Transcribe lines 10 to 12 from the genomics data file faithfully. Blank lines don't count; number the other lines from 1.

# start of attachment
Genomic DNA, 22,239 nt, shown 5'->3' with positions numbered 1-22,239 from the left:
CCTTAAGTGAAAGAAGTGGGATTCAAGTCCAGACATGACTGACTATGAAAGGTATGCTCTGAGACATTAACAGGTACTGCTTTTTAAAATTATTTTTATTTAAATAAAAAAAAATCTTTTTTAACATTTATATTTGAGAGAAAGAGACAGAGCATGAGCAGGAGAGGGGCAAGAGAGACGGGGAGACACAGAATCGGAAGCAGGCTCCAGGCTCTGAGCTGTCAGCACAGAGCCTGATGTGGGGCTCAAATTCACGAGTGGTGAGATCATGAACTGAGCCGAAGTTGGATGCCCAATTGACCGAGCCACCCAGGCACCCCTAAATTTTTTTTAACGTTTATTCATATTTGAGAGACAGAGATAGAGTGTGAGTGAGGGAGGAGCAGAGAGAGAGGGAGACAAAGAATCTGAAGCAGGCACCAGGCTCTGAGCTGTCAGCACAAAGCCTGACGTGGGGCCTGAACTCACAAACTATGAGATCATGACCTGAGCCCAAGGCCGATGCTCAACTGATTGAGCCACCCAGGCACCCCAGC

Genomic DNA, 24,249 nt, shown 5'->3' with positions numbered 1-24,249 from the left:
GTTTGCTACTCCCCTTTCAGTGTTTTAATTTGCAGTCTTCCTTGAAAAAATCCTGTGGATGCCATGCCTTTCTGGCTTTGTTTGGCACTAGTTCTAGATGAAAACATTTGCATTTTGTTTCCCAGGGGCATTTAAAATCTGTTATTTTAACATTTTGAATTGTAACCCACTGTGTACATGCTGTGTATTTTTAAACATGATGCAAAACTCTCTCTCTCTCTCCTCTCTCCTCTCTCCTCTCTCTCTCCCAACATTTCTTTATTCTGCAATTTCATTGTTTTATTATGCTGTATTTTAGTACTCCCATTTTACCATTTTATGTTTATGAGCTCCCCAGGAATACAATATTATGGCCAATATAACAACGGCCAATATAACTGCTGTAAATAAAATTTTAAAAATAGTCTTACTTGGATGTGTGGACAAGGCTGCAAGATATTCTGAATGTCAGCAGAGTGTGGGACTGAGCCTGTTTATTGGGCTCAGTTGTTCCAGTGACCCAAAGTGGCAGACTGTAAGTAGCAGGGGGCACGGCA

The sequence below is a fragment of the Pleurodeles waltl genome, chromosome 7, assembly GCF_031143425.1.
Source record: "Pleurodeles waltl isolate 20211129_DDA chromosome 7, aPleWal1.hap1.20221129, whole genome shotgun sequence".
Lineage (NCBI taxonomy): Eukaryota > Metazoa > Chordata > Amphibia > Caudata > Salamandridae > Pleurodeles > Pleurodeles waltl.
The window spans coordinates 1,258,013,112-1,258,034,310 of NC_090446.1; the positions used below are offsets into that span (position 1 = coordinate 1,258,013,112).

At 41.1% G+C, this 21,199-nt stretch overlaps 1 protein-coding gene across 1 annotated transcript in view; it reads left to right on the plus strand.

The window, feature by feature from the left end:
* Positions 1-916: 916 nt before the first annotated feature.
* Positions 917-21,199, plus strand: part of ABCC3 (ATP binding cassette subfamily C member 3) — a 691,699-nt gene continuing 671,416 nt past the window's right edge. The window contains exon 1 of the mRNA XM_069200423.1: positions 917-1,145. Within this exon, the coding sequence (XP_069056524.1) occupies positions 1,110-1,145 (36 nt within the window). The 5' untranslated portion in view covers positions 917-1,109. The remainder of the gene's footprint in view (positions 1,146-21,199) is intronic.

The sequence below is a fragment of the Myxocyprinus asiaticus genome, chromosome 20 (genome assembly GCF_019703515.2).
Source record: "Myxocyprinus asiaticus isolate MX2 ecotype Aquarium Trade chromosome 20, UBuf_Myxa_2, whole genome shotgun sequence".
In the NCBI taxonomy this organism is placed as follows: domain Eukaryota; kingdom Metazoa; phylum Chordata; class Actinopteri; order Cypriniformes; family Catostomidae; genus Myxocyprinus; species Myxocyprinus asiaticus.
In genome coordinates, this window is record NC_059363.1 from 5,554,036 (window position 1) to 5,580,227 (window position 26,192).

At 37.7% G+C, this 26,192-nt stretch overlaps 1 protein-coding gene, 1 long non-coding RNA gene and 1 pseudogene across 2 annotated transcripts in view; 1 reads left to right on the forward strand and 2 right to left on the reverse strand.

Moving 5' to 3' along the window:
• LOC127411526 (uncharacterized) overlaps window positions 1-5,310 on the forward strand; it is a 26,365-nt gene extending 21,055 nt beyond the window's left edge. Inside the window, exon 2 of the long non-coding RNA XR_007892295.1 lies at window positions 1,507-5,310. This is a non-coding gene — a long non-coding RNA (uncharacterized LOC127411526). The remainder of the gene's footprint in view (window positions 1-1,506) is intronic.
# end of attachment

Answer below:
The window, feature by feature from the left end:
* Positions 1-916: 916 nt before the first annotated feature.
* Positions 917-21,199, plus strand: part of ABCC3 (ATP binding cassette subfamily C member 3) — a 691,699-nt gene continuing 671,416 nt past the window's right edge. The window contains exon 1 of the mRNA XM_069200423.1: positions 917-1,145. Within this exon, the coding sequence (XP_069056524.1) occupies positions 1,110-1,145 (36 nt within the window). The 5' untranslated portion in view covers positions 917-1,109. The remainder of the gene's footprint in view (positions 1,146-21,199) is intronic.